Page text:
This is what makes developmental dysregulation so challenging: it is foundational. It becomes the baseline of operations for a person’s ANS. And the longer they operate from this type of dysregulation, the more neural pathways develop to support it. Therefore, when you have a forty-two-year-old woman come into your office, and she has been using a dorsal vagal freeze state for four decades, it takes a while to get to those broken table legs.
In my own SE work, it took well over a year of exploring sensation and emotion for me to get an accurate sense of how dysregulated I was. During its origin, this type of foundational dysregulation becomes what we call in SE coupled with intense fear. Once again, coupling fear and dysregulation is not known only to those struggling with DT. But fear resulting from early childhood trauma is once again unique and clinically operose.
In our early years, our care providers help us develop discernment between what is exciting and what is dangerous (Kain & Terrell, 2018). The ball is rolled towards us, and our parents smile and laugh. The neighbor’s snarling dog approaches us in the yard, and our parents react with concern and alarm. For an infant, both of these events will come with sympathetic arousal. With our parents’ help, we learn to discern that not all forms excitation are dangerous. Babies do not learn this cognitively. The baby’s underdeveloped frontal cortex is not yet engaged with that level of learning. We learn this via our five sense perceptions and their impact on what Porges refers to as the baby’s sixth sense: their internal felt sense, known as interoception.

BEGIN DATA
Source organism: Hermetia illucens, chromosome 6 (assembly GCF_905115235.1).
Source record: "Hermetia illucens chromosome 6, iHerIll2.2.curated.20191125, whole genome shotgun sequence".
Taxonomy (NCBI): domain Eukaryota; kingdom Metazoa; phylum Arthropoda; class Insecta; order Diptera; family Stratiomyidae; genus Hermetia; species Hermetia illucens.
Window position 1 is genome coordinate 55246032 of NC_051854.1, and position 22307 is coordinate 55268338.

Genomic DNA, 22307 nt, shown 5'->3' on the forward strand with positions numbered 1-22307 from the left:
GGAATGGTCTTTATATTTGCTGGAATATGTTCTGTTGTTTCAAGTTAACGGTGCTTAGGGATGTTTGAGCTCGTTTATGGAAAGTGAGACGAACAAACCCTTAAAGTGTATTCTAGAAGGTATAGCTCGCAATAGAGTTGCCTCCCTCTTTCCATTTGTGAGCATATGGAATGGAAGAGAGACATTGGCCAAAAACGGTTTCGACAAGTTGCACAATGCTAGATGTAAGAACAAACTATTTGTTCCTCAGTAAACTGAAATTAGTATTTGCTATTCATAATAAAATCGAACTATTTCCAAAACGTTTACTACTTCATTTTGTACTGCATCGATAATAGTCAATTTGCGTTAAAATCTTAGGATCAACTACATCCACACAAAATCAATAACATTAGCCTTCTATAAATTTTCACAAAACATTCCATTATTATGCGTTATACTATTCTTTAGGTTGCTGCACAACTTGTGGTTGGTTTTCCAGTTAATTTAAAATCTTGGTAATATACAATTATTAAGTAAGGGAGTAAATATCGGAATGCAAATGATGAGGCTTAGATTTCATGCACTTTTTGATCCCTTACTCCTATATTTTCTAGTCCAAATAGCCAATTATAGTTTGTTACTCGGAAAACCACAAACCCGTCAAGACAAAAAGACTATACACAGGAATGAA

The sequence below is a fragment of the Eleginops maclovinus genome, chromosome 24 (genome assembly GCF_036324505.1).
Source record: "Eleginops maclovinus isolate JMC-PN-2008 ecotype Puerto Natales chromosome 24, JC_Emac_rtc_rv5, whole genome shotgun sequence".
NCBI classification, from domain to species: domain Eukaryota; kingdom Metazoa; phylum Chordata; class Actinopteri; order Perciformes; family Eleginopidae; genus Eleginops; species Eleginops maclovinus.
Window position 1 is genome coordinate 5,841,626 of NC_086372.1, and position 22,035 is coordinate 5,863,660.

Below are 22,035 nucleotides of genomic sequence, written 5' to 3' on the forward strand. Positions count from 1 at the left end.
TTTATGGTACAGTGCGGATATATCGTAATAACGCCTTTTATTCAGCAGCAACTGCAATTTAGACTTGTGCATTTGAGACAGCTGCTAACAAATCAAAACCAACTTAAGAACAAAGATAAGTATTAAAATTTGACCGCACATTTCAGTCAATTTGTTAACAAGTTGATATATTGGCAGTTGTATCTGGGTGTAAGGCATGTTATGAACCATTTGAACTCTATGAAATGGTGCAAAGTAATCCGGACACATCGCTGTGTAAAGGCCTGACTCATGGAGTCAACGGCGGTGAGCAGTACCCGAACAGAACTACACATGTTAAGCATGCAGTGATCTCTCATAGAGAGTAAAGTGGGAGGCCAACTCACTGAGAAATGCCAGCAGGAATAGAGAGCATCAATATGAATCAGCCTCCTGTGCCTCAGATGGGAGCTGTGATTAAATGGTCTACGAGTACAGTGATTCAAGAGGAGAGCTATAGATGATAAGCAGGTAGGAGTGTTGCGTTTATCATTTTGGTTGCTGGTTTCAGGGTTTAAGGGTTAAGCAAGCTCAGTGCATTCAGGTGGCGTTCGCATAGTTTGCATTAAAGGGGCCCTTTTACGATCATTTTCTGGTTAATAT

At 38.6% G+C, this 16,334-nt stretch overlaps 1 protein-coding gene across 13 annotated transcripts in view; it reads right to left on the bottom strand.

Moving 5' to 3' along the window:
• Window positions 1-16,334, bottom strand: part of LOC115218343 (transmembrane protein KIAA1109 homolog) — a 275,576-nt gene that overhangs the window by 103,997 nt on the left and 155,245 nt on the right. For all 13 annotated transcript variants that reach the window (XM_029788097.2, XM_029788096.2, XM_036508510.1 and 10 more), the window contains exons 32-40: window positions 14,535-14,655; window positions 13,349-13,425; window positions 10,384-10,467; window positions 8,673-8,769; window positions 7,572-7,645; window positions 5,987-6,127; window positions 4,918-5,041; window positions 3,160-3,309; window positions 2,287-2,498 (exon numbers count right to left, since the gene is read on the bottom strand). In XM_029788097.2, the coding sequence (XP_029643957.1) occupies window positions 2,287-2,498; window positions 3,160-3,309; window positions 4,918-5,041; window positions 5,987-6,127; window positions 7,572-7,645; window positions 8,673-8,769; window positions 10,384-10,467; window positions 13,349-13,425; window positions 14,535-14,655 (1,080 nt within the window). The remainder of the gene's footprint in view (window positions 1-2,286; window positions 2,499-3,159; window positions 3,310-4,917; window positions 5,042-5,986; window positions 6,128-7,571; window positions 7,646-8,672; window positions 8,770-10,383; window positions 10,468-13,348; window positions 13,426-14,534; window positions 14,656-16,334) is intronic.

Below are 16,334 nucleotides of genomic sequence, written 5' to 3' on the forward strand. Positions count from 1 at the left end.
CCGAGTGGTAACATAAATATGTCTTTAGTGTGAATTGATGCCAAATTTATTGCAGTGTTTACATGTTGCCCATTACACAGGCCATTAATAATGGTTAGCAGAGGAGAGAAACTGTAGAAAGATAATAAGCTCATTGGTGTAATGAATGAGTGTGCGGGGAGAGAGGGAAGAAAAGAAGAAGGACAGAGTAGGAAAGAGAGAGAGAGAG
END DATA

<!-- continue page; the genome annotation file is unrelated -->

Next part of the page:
Interoception and Neuroception - Our Earliest Barometers
The infant’s internal sensations cue them to everything from hunger and exhaustion to, you guessed it, danger. Our five senses and interoception inform what Porges calls neuroception (Porges, 2007). Neuroception refers to neural clusters that develop around the perception of safety and threat. If we think back to the foundationally dysregulated baby who relies on a freeze response, we could bet their sense of neuroception would develop to be inaccurately skewed towards danger.
The threat may lead to a freeze state marked by flaccid muscles and collapse. These become chronic due to ineffective completion of the protective response. Chronic flaccid muscles and fearful sense of collapse send afferent impulses back to the brain (85% of fibers in the vagus nerve are afferent) that are interpreted by the brain as the presence of another threat. This positive feedback loop of fear and dysregulation has quite the negative impact on the baby’s development. Once again, fear associated with DT comes from a neurologically foundational place—all the more challenging to reach.
Attachment Theory - No Longer a "Theory"
Thinking back to the baby’s complete dependence on their caregiver for regulation, it is easy or more like, down-right obvious) to understand how strongly a child’s attachment system can be effected by early rupture and trauma. Whether the trauma originated from a the parent’s neglect and/or abuse, or the simple fact that when something traumatic happened no one was there to protect the infant, all early trauma is relational. Insecure attachment patterns, such as avoidance, anxious-ambivalence, and disorganization, develop as a masterful (although eventually maladaptive) regulation strategy by the infant. These adaptations add another devastating element to DT that those with acute trauma PTSD might not suffer. Therefore, in therapy we must work with the client’s specific attachment adaptation in conjunction with the dysregulation and fear.
And you may have guessed, I suspect it is much more efficient to work with them in the language they speak: sensation! Developmental trauma, and PTSD are both sad, and workable conditions. But they are not totally alike. There is hope in knowing these differences. Our body has not forgotten, and our body knows how to heal.